Results: Text (12) Images (0)

You searched for

Modify your search terms or add filters

Filtered by

Sort by
Results per page
Results showing
1 - 12 of 12 (1 pages)
    Page 1 of 1
Capes and Cloaks

Emma Davenport

Source: Fashion Photography Archive 2015

Article

A cape or cloak is a layer of fabric that wraps around the body for warmth and protection and is with or without sleeves. While men have historically worn both as a military garment, they became popular as womenswear in the late 1800s. By the early 1900s, they had fallen out of fashion, replaced by a wider range of coat styles. On the catwalk, both are associated with adventure and intrigue, making them more of a romantic accessory than a daily necessity. While designers like Yves Saint Laurent a

Junya Watanabe

Stephanie Edith Herold

Source: Fashion Photography Archive 2015

Designer Biography

Fashion and Surrealism

Victoria Rose Pass

Source: Fashion Photography Archive 2015

Article

Surrealism, as an artistic movement, emerged in Paris in 1924 with the publication of the Surrealist Manifesto by the writer André Breton (1896–1966), but artists and writers had exhibited this sensibility long before. The notion of the uncanny is at the heart of surrealism. At its most basic, the aesthetic of the uncanny celebrates the beauty of combining images which are irreconcilable: the real and the imagined, the live and the dead, the organic and the inorganic. The uncanny is also at the c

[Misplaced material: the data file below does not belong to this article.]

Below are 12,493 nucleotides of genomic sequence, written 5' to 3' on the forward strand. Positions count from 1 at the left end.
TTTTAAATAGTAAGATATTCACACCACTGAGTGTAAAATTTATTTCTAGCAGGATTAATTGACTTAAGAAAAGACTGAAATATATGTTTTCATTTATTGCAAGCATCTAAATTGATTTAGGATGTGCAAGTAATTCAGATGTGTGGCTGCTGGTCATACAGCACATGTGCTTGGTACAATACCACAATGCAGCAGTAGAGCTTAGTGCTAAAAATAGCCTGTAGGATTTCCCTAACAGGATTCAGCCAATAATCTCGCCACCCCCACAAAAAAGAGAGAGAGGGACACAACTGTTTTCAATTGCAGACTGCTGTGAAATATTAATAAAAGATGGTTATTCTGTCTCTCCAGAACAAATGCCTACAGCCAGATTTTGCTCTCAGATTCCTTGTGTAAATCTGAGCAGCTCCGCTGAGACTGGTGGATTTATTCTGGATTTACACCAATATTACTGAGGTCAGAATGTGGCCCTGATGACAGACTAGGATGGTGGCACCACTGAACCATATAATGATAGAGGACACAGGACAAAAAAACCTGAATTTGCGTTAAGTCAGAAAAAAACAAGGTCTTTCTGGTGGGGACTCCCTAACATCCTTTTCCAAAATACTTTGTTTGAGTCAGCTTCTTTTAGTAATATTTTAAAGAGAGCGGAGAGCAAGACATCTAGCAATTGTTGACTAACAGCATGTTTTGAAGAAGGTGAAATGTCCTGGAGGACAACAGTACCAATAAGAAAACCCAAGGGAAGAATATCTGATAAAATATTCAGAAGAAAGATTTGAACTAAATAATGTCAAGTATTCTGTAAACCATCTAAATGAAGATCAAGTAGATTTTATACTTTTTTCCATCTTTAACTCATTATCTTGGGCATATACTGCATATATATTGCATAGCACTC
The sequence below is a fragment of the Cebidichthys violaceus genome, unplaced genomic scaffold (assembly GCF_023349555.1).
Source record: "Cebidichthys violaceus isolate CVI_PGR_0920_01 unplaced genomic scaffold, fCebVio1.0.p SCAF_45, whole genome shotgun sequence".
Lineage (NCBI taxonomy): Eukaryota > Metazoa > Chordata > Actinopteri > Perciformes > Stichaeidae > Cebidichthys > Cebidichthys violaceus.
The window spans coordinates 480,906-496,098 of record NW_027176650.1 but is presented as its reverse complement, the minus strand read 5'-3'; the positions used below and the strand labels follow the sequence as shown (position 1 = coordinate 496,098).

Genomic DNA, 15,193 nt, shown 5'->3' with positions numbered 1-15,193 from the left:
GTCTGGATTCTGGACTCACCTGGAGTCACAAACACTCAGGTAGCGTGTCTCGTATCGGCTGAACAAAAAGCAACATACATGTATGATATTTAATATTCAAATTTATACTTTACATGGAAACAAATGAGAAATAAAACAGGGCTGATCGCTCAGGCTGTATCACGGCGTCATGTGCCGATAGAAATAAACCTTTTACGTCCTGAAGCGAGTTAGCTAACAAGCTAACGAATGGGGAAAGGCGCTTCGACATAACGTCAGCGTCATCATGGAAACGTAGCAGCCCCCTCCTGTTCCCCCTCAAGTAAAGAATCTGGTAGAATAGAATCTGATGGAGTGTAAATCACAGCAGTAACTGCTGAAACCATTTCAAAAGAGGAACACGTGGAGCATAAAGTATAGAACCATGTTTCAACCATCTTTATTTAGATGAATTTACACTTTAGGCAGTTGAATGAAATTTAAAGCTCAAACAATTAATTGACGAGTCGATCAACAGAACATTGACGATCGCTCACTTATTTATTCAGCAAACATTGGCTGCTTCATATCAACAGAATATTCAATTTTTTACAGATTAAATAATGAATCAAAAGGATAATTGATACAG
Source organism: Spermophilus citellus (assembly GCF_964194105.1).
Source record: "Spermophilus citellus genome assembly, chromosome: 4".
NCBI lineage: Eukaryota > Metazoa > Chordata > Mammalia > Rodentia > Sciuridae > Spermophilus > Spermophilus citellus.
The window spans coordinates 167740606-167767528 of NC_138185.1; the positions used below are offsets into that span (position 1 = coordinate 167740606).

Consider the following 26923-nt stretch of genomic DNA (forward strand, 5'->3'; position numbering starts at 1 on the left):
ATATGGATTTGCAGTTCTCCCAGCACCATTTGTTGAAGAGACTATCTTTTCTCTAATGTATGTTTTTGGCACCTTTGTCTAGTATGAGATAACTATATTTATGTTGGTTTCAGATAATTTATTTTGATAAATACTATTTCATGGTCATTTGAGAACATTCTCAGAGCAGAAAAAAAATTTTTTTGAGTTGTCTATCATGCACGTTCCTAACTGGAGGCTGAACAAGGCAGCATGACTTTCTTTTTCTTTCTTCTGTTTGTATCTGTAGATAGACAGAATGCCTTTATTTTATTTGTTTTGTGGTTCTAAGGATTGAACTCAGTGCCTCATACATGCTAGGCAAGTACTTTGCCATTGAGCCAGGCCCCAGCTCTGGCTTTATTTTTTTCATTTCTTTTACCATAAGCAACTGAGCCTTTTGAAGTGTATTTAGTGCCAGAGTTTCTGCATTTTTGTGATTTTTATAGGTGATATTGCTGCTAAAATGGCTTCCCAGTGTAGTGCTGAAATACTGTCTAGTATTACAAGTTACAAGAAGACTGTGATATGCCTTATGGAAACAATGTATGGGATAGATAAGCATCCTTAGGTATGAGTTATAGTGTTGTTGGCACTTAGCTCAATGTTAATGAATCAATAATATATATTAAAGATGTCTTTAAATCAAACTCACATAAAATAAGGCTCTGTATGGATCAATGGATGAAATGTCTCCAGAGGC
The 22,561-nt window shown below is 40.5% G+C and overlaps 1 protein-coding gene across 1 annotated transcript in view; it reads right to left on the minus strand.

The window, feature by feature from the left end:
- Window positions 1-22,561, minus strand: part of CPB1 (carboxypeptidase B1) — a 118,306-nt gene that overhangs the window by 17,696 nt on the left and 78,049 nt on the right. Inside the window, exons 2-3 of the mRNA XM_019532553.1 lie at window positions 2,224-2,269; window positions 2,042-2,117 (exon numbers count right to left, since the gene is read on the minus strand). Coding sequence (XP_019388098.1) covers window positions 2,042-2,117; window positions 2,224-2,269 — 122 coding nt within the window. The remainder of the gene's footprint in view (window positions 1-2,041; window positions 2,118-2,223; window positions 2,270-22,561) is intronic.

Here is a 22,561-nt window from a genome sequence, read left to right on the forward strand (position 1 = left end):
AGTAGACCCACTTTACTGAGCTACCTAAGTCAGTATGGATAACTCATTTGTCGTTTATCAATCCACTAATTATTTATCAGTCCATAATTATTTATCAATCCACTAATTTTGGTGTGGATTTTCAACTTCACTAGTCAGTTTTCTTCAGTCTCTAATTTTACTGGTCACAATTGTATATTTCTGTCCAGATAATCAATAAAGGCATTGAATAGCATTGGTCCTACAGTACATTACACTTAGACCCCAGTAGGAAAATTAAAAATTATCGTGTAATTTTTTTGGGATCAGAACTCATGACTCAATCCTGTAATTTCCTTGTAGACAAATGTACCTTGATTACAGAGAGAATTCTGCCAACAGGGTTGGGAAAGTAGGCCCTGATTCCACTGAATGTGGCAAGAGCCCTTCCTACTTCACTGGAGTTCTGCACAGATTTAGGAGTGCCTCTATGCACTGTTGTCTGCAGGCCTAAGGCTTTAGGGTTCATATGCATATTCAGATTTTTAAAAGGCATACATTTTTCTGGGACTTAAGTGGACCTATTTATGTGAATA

Rei Kawakubo and Comme des Garçons

Bonnie English

Source: Japanese Fashion Designers. The Work and Influence of Issey Miyake, Yohji Yamamoto and Rei Kawakubo 2011

Book chapter

Vera Mackie (2003: 144)… women [in Japan] were condemned to be ‘mothers’ or ‘whores’.

East Asian Fashion Designers in Local and International Markets

Yuniya Kawamura

Source: Berg Encyclopedia of World Dress and Fashion. East Asia 2010

Encyclopedia entry

Fashion is often equated with modern European high fashion, and since it is normally seen as a specifically Western development, its role in the creation of style by non-Western designers, especially by East Asian designers, used to be generally unrecognized and ignored. East Asians started to adopt a Western style of dress only recently. Western clothing and fashion appeared in Japan during the Meiji era (1868–1912), and it was a desired symbol of modernization encouraged by Emperor Meiji. Almos

Japanese Fashion*

Yuniya Kawamura

Source: The Berg Companion to Fashion 2010

Encyclopedia entry

During the Taisho period (1912–1926), wearing Western clothing continued to be a symbol of sophistication and an expression of modernity. It was in this period that working women such as bus conductors, nurses, and typists started wearing Western clothes in everyday life. By the beginning of the Showa period (1926–1989), men’s clothing had become largely Western, and by this time, the business suit was gradually becoming standard apparel for company employees. It took about a century for Western

Design Innovation by Japanese Designers Miyake, Kawakubo, and Yamamoto

Sandhya Lalloo-Morar